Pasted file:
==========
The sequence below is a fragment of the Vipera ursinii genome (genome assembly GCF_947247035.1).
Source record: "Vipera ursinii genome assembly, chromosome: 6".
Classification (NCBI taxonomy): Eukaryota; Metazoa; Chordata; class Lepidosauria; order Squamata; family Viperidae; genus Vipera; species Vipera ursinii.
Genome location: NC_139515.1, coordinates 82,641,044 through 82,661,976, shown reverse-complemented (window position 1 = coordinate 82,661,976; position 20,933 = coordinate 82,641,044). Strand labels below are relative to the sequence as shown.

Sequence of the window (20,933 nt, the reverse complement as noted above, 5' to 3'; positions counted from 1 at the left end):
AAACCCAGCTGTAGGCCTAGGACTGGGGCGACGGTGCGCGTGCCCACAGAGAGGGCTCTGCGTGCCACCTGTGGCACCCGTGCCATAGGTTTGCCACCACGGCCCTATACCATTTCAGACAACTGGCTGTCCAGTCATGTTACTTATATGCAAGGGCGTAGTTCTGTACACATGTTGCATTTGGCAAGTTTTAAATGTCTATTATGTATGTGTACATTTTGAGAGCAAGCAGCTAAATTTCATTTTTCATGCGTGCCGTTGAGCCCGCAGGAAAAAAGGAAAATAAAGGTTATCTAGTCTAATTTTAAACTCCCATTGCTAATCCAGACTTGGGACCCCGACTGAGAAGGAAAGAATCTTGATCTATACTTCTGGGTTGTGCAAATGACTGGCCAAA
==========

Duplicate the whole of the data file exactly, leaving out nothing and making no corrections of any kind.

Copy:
The sequence below is a fragment of the Vipera ursinii genome (genome assembly GCF_947247035.1).
Source record: "Vipera ursinii genome assembly, chromosome: 6".
Classification (NCBI taxonomy): Eukaryota; Metazoa; Chordata; class Lepidosauria; order Squamata; family Viperidae; genus Vipera; species Vipera ursinii.
Genome location: NC_139515.1, coordinates 82,641,044 through 82,661,976, shown reverse-complemented (window position 1 = coordinate 82,661,976; position 20,933 = coordinate 82,641,044). Strand labels below are relative to the sequence as shown.

Sequence of the window (20,933 nt, the reverse complement as noted above, 5' to 3'; positions counted from 1 at the left end):
AAACCCAGCTGTAGGCCTAGGACTGGGGCGACGGTGCGCGTGCCCACAGAGAGGGCTCTGCGTGCCACCTGTGGCACCCGTGCCATAGGTTTGCCACCACGGCCCTATACCATTTCAGACAACTGGCTGTCCAGTCATGTTACTTATATGCAAGGGCGTAGTTCTGTACACATGTTGCATTTGGCAAGTTTTAAATGTCTATTATGTATGTGTACATTTTGAGAGCAAGCAGCTAAATTTCATTTTTCATGCGTGCCGTTGAGCCCGCAGGAAAAAAGGAAAATAAAGGTTATCTAGTCTAATTTTAAACTCCCATTGCTAATCCAGACTTGGGACCCCGACTGAGAAGGAAAGAATCTTGATCTATACTTCTGGGTTGTGCAAATGACTGGCCAAA